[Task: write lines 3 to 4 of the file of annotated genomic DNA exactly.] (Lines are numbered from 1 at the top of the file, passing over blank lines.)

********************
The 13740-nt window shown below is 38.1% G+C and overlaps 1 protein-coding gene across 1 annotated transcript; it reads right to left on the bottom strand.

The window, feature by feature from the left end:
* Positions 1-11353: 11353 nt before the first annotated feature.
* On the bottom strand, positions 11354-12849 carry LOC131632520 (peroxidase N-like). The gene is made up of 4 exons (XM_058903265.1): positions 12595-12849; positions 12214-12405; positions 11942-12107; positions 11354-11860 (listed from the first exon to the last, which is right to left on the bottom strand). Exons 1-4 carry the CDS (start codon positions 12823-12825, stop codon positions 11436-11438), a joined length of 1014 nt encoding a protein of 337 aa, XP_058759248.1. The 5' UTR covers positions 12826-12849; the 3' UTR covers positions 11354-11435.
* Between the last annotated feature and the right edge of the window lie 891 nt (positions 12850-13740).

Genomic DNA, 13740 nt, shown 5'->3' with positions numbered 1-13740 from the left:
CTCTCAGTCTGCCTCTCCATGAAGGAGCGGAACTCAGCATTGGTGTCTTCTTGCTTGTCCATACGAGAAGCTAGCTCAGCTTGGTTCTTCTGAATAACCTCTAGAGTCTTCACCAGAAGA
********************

* Positions 1-11353: 11353 nt before the first annotated feature.
* On the bottom strand, positions 11354-12849 carry LOC131632520 (peroxidase N-like). The gene is made up of 4 exons (XM_058903265.1): positions 12595-12849; positions 12214-12405; positions 11942-12107; positions 11354-11860 (listed from the first exon to the last, which is right to left on the bottom strand). Exons 1-4 carry the CDS (start codon positions 12823-12825, stop codon positions 11436-11438), a joined length of 1014 nt encoding a protein of 337 aa, XP_058759248.1. The 5' UTR covers positions 12826-12849; the 3' UTR covers positions 11354-11435.